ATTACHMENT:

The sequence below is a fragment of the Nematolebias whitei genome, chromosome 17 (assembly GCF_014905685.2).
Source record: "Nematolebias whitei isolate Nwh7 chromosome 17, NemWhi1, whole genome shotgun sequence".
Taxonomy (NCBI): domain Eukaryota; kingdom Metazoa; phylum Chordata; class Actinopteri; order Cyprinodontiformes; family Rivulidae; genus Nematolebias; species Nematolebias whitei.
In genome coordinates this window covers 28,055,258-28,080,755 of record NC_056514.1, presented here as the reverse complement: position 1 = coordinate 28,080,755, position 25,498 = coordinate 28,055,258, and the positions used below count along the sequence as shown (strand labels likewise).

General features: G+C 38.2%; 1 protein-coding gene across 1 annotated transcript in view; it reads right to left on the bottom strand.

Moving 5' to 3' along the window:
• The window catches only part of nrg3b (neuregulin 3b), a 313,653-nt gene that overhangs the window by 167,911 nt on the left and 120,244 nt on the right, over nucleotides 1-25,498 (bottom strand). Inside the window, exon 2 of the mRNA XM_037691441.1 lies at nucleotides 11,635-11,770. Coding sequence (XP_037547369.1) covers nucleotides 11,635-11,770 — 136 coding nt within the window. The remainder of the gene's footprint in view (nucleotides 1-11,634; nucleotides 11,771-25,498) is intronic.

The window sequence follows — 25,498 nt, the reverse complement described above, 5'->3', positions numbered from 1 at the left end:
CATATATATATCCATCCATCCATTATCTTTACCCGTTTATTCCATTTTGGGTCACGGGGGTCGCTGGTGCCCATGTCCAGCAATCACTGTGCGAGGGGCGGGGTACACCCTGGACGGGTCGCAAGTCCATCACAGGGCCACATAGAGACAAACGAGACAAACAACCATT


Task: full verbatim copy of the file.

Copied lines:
The sequence below is a fragment of the Nematolebias whitei genome, chromosome 17 (assembly GCF_014905685.2).
Source record: "Nematolebias whitei isolate Nwh7 chromosome 17, NemWhi1, whole genome shotgun sequence".
Taxonomy (NCBI): domain Eukaryota; kingdom Metazoa; phylum Chordata; class Actinopteri; order Cyprinodontiformes; family Rivulidae; genus Nematolebias; species Nematolebias whitei.
In genome coordinates this window covers 28,055,258-28,080,755 of record NC_056514.1, presented here as the reverse complement: position 1 = coordinate 28,080,755, position 25,498 = coordinate 28,055,258, and the positions used below count along the sequence as shown (strand labels likewise).

General features: G+C 38.2%; 1 protein-coding gene across 1 annotated transcript in view; it reads right to left on the bottom strand.

Moving 5' to 3' along the window:
• The window catches only part of nrg3b (neuregulin 3b), a 313,653-nt gene that overhangs the window by 167,911 nt on the left and 120,244 nt on the right, over nucleotides 1-25,498 (bottom strand). Inside the window, exon 2 of the mRNA XM_037691441.1 lies at nucleotides 11,635-11,770. Coding sequence (XP_037547369.1) covers nucleotides 11,635-11,770 — 136 coding nt within the window. The remainder of the gene's footprint in view (nucleotides 1-11,634; nucleotides 11,771-25,498) is intronic.

The window sequence follows — 25,498 nt, the reverse complement described above, 5'->3', positions numbered from 1 at the left end:
CATATATATATCCATCCATCCATTATCTTTACCCGTTTATTCCATTTTGGGTCACGGGGGTCGCTGGTGCCCATGTCCAGCAATCACTGTGCGAGGGGCGGGGTACACCCTGGACGGGTCGCAAGTCCATCACAGGGCCACATAGAGACAAACGAGACAAACAACCATT